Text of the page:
The personal tax allowance is the income you can earn in any tax year not subject to tax and is reflected in your Tax Code. Your tax allowance depends on your circumstances and changes from person to person depending on several factors, which we will run through in this RJF Accounting guide. By the end of this blog, you should better understand what the personal tax allowance is and how yours is calculated.

The Personal Allowance

Each tax year, a portion of your earnings is untaxed. The value of this ‘individual exemption’ is established annually for each tax season. For the financial year of 2022-23, the primary personal allowance stands at £12,570, which remains unchanged from 2021/22.

Individuals with an income exceeding £100,000 will experience a reduction in their allowance. In cases where their earnings are considerably high, they may not receive any personal allowance. 

Providing that HMRC rules are met, married couples and civil partners can transfer 10% of their personal allowance between one another. This process is typically carried out online. However, the allowance transfer is not permitted if either partner is subject to a higher tax rate of 40%.

How Do You Know What Your Allowance Is?

This is easy enough to find if you have a recent payslip to hand, as it is the digits within your tax code. So, for instance, if your tax code is 1250L, your personal tax allowance for the year will be £12,500. This information can also be found in your tax account with HMRC and on any letters regarding tax code changes. 

Are There Different Types Of Personal Tax Allowance?

In short, yes, there are different types of personal tax allowances. It can differ from person to person, such as if you owe HMRC money or have an additional allowance applied. Some of the additional allowances that can be applied include:

Blind Person’s Allowance: A person who is registered blind with a local authority in England and Wales is entitled to an additional amount of tax-free income. In Scotland or Northern Ireland, you will qualify for the allowance if your eyesight is such that you cannot perform any work where your vision is essential.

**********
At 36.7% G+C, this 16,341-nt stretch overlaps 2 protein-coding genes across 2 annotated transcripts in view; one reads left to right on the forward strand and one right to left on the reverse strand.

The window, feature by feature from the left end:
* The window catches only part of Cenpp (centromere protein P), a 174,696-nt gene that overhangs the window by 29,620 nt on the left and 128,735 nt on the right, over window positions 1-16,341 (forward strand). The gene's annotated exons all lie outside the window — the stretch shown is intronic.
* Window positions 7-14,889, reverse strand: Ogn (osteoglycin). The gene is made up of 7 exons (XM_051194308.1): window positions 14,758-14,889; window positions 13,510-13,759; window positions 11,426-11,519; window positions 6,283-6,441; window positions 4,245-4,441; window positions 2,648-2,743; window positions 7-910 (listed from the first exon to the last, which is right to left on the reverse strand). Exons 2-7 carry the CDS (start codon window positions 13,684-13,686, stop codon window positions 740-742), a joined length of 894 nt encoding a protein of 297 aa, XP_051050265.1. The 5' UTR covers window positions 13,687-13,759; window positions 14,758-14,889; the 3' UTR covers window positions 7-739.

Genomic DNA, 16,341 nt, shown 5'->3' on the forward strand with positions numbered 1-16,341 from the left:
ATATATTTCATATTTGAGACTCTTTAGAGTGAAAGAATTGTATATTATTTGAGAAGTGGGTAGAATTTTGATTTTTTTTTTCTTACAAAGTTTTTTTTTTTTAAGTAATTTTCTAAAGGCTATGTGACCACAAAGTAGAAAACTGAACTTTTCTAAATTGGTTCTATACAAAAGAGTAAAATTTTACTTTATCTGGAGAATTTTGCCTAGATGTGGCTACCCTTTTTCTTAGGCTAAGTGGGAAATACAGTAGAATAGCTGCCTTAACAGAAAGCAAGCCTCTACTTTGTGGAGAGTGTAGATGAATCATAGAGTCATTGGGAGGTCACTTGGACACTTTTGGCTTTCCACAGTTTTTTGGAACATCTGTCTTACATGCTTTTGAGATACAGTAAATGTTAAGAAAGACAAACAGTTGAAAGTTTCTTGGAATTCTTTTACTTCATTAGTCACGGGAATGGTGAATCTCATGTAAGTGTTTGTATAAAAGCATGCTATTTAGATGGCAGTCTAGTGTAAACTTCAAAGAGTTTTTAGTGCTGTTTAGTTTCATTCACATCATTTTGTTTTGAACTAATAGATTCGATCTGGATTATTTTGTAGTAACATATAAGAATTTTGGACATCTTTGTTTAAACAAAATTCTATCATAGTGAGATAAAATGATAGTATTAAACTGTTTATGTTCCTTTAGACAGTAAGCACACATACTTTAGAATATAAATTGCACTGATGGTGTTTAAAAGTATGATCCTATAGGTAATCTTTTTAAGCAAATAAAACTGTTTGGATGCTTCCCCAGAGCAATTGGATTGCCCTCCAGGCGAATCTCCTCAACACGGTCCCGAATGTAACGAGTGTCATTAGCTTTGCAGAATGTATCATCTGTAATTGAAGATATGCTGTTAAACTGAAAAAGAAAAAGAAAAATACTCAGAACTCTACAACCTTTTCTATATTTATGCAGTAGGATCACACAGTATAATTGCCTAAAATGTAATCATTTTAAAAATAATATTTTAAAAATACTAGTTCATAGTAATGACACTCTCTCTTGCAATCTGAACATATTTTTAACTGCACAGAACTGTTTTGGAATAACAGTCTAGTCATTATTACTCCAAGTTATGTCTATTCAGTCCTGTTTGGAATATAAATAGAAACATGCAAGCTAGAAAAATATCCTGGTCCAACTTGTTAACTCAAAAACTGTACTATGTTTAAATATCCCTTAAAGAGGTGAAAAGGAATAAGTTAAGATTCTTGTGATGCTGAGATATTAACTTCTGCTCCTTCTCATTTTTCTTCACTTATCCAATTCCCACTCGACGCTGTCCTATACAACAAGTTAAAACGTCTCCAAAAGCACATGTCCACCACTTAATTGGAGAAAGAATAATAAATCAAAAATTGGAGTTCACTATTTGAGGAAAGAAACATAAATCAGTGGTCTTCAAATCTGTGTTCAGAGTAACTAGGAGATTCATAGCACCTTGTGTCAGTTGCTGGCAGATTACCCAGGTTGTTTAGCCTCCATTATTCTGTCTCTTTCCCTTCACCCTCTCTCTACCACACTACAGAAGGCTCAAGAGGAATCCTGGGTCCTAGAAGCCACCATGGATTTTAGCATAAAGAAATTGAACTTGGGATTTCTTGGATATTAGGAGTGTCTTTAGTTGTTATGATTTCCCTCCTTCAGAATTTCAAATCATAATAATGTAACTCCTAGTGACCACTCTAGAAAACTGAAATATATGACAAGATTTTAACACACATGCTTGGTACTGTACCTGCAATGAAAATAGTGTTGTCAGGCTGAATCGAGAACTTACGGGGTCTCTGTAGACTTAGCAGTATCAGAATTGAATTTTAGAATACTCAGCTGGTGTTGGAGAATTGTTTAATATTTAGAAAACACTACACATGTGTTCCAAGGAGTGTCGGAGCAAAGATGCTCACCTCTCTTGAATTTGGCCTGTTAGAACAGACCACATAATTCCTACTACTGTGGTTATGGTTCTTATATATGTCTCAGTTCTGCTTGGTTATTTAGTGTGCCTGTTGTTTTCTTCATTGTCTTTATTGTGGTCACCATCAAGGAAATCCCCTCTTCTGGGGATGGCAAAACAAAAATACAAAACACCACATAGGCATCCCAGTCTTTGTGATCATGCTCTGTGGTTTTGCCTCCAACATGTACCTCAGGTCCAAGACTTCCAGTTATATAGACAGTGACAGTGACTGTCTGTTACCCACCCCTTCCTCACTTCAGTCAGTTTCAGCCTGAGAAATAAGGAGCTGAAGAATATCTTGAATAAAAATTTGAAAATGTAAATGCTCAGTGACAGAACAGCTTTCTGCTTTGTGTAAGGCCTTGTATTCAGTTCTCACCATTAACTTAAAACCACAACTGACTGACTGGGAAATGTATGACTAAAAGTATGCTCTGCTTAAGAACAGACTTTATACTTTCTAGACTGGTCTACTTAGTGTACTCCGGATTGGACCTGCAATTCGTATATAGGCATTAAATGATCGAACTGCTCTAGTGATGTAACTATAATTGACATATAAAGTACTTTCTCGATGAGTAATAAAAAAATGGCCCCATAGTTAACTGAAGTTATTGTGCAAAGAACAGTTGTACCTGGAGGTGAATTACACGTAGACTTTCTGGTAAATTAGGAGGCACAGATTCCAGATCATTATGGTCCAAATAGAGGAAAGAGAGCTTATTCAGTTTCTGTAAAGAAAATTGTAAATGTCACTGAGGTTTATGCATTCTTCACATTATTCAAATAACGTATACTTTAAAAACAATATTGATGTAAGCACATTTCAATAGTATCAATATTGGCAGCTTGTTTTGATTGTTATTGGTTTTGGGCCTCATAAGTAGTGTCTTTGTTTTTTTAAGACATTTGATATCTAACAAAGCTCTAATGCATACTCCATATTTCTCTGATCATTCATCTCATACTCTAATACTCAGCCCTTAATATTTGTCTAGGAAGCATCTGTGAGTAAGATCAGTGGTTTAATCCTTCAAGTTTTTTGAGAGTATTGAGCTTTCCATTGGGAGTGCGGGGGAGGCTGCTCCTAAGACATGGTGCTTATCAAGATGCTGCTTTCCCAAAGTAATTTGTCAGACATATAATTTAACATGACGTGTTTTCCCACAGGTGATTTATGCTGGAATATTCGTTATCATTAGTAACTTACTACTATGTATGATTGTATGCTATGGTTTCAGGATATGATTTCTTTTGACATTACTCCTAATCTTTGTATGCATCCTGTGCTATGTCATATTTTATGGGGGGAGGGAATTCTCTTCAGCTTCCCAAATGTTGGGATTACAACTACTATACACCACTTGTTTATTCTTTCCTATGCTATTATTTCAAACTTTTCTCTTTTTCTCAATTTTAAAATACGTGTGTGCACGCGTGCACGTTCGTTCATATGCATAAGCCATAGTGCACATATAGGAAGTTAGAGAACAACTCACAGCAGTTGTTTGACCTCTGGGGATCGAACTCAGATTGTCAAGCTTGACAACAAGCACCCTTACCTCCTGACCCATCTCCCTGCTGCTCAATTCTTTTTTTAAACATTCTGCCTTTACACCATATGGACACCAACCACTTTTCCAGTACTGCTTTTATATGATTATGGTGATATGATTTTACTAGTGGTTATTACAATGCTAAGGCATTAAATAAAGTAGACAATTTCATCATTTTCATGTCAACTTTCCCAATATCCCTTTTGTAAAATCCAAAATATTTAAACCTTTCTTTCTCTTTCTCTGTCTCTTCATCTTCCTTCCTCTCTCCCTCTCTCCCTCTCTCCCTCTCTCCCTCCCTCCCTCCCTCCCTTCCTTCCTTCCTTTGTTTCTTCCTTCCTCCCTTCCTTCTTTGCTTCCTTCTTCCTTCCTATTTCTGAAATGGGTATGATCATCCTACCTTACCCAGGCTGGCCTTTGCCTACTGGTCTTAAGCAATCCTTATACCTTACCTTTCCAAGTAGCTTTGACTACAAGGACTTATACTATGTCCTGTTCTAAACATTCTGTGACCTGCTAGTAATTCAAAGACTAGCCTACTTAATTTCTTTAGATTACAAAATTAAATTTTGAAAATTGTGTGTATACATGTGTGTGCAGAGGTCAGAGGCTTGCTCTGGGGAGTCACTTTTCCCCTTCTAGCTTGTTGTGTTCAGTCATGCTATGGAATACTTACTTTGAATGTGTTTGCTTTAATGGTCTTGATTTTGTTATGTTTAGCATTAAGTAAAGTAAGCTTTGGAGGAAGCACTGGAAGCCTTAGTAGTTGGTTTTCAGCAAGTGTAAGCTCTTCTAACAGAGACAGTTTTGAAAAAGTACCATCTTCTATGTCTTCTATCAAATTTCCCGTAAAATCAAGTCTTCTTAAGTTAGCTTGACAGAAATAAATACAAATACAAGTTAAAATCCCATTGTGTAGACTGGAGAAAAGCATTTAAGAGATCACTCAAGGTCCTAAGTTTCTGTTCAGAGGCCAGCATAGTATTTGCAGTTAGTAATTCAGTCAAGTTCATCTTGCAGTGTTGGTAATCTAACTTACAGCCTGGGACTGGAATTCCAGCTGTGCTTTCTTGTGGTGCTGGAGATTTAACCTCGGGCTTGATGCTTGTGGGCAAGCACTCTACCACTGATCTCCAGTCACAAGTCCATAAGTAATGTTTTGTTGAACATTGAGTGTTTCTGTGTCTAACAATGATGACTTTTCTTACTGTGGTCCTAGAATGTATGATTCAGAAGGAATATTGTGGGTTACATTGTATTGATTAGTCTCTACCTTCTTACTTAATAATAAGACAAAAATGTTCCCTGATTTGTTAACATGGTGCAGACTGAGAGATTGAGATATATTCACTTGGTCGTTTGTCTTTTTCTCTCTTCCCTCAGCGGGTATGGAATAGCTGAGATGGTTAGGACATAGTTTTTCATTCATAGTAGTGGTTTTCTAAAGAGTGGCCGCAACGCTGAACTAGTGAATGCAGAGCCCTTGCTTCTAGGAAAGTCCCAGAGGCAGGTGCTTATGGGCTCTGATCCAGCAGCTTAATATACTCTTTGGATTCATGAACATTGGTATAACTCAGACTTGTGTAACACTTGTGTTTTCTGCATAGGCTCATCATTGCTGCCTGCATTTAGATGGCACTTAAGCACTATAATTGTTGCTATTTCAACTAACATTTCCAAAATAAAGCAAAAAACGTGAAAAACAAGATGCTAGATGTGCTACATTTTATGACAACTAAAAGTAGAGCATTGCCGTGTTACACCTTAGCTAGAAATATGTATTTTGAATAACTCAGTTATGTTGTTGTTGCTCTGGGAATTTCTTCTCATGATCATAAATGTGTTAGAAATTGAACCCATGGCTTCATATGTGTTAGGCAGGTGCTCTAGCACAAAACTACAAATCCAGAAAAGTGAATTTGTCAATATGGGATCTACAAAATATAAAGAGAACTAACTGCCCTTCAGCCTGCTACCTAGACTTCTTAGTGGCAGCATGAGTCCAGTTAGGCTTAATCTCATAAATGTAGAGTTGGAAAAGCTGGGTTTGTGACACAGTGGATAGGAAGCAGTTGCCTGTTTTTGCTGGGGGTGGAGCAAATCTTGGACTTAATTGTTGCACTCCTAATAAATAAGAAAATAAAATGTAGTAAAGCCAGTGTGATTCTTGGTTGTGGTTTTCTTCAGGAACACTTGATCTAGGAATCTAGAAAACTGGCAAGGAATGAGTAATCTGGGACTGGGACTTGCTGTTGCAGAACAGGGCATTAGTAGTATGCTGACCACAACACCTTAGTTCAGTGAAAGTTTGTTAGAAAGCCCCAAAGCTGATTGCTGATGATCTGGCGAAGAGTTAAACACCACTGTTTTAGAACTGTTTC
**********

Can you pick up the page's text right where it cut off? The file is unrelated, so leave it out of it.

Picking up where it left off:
Married Couple’s Allowance: To qualify for the married couple’s allowance, at least one member of the couple must have been born before 6 April 1935. This allowance applies to civil partners as well as married couples.

The Marriage Allowance: From 6 April 2015, some couples can transfer 10% of their allowance. This is called the ‘Marriage Allowance’. It is completely different from the Married Couple’s Allowance.

Personal Allowance & National Insurance

The personal allowance does not apply to National Insurance and has a separate allowance and tax rate. This changes year on year, but currently, for the 2022/23 tax year, this is £242 a week or £1,048 a month, and unlike your tax allowance, this is non-cumulative – so it does not roll over to be used across the year. 

How Can RJF Accounting Help?

RJF Accounting has accounting teams based in Manchester and Macclesfield, ready to help you with all your accounting and tax advice needs. We offer in-depth and helpful services and can help you navigate troublesome waters that are tax, including everything you need to know about personal taxation and tax allowances when your self employed or a company director. 

If you want to know more about how we can help you speak to the team today about our services. You can call the team on 0161 5040629 or email us at to see if we can help you get your plans off the ground! We are open Monday to Friday, 9 am – 5 pm!